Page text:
The Centers for Disease Control (CDC) currently recommends that children 6 month to 18 years old receive an annual flu vaccine. There are two types of flu vaccines used in the US: a live attenuated virus (LAIV) and a trivalent inactivated virus (TIV) vaccine. Both are safe and effective – while efficacy varies from year to year, they are 70-90% effective in healthy adults. Efficacy is young children appears to be slightly less, about 66%.
There remains, however, many sub-questions about the flu vaccines and by the time researchers have thoroughly explored them vaccine technology is likely to have progressed, and therefore any new vaccines will have to be tested all over again.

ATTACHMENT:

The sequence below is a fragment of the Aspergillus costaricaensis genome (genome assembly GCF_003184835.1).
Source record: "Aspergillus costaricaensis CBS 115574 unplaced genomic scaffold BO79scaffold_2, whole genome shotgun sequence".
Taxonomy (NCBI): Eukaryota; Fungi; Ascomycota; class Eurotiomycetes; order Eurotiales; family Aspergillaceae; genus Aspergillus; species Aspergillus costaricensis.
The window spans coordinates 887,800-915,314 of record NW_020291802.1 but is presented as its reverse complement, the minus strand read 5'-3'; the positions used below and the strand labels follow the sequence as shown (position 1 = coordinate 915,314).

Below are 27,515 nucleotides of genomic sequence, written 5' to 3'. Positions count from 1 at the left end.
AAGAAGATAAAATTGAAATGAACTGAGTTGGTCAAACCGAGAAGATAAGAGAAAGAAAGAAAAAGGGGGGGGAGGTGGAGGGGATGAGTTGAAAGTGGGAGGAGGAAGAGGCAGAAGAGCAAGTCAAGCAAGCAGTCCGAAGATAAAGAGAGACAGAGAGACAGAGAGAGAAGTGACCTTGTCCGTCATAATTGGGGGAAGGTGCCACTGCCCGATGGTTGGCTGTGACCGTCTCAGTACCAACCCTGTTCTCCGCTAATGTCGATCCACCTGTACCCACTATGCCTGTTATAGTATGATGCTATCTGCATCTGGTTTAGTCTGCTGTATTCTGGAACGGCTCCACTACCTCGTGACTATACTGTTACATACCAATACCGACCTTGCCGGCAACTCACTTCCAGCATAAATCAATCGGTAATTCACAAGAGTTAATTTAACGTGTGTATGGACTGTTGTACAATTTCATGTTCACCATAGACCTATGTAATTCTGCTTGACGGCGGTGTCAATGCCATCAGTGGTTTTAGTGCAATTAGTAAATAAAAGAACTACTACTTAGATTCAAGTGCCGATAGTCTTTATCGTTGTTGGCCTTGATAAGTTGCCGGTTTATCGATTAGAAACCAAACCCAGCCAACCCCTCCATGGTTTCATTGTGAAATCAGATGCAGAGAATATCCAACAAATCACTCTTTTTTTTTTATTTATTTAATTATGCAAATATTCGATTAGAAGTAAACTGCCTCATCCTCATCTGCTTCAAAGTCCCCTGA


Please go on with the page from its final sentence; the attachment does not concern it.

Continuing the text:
One of those sub-questions about vaccine safety and efficacy is the net effect of the flu vaccine in children with asthma. Some have raised concerns that the vaccine may exacerbate asthma, a 1-2% increased wheezing and 3% increased hospitalizations have been reported, although so far the bulk of the data suggests that both types of flu vaccines are safe in children with asthma. There is evidence to suggest that the LAIV may be superior to the TIV in children, particularly with asthma.